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(A-Z listing includes diseases, conditions, tests and procedures)
 

Foot Ulcers

Protecting your feet

Have you given much thought to your shoes? If you have diabetes, it's especially important to wear properly fitting shoes, both inside and outside your home.

People with diabetes are more likely to have poor circulation to their feet and legs, in addition to nerve damage. As a result, they’re prone to developing sores, or ulcers, on their feet. These ulcers can get infected and take a long time to heal. In severe cases, the entire foot must be amputated to prevent widespread infection in the rest of the body.

 

Diabetic foot is a dangerous loss of sensation in the feet caused by damage to the nervous system. Often, this loss of sensation can lead to a diabetic foot sufferer not noticing wounds or injuries in the foot, which can lead to additional damage or infection.

Why are shoes so important?

About a quarter of all people with diabetes will develop an infected, difficult-to-treat wound known as a foot ulcer at some point in their lives. These wounds often start out small but can quickly turn into a big deal. Diabetic foot ulcers are the leading cause of foot amputations.

Properly fitting shoes are the number one way to prevent blisters or scrapes, which can quickly turn into infected foot ulcers.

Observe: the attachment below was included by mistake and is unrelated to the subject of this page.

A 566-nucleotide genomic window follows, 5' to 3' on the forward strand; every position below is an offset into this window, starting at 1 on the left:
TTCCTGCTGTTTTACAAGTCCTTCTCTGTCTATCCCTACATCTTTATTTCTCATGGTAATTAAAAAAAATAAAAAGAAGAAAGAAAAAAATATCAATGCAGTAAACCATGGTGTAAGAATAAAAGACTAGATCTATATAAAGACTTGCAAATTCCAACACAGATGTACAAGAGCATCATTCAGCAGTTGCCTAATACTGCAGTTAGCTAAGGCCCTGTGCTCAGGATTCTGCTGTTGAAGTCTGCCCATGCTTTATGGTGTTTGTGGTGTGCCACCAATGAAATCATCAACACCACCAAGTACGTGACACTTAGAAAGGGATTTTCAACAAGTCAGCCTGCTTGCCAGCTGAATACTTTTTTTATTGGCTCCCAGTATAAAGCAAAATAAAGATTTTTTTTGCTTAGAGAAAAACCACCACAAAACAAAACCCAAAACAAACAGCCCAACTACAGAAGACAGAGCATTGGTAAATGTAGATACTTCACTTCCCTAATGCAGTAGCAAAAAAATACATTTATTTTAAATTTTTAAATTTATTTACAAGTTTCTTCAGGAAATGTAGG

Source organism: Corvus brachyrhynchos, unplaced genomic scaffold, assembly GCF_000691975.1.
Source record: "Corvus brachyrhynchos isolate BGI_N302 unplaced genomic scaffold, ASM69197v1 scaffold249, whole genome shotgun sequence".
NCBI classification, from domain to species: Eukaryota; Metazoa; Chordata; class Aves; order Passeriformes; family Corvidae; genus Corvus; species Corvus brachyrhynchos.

Always wear shoes!

  • Avoid flip-flops, high heels, stiff dress shoes and open-toed shoes.

  • Choose shoes that have plenty of toe room, a smooth inner lining and a sole thick enough to prevent a puncture wound if you step on a tack or nail, for example.

  • Always wear socks to prevent blisters.

  • If your feet are different sizes, or if you have a malformed foot, a podiatrist can create custom-made shoes to fit your feet.

What should I watch for?

Take a moment each day to look at your feet. Find a well-lit area, perhaps under a lamp or in the bathroom, and look closely at your entire foot — especially the tips of your toes and the bottoms of your feet. If you aren't able to see your feet, ask a family member or caretaker to check them for you.

If you notice a callous, blister, drainage on your sock, an area of redness or a patch of skin that remains warmer than the surrounding areas long after you've removed your shoes, contact your doctor. Your doctor may clean the wound, remove any dead tissue, apply a clean bandage, treat any infection and advise you to stay off of your foot as long as possible. Left untreated, foot ulcers are a leading cause of foot amputations in people with diabetes.

Are you at risk for a foot ulcer?

  • Do you have a foot deformity? If so, you may have a higher than average risk of a foot ulcer.

  • Do your shoes rub the wrong way? Poorly fitting shoes are a leading cause of foot ulcers.

  • Can you feel your feet? Diabetes can cause nerve damage to the feet, making it difficult to feel cuts or scratches.

  • Do you have high blood pressure? You may not realize it, but controlling your blood pressure could actually help protect your feet as well as your heart.

  • Have you had a foot ulcer before? If so, you’re at higher risk of having another one. Check your feet daily and call your doctor at the first sign of an injury.

  • Do you go barefoot? Wearing shoes — both inside and outside — can help protect your feet from injury.

  • Can you see your feet? People who are overweight or have diabetic eye disease should ask a family member or caretaker to examine their feet every day.

  • Do you smoke? Ask your doctor for help quitting. Your feet will thank you.

 

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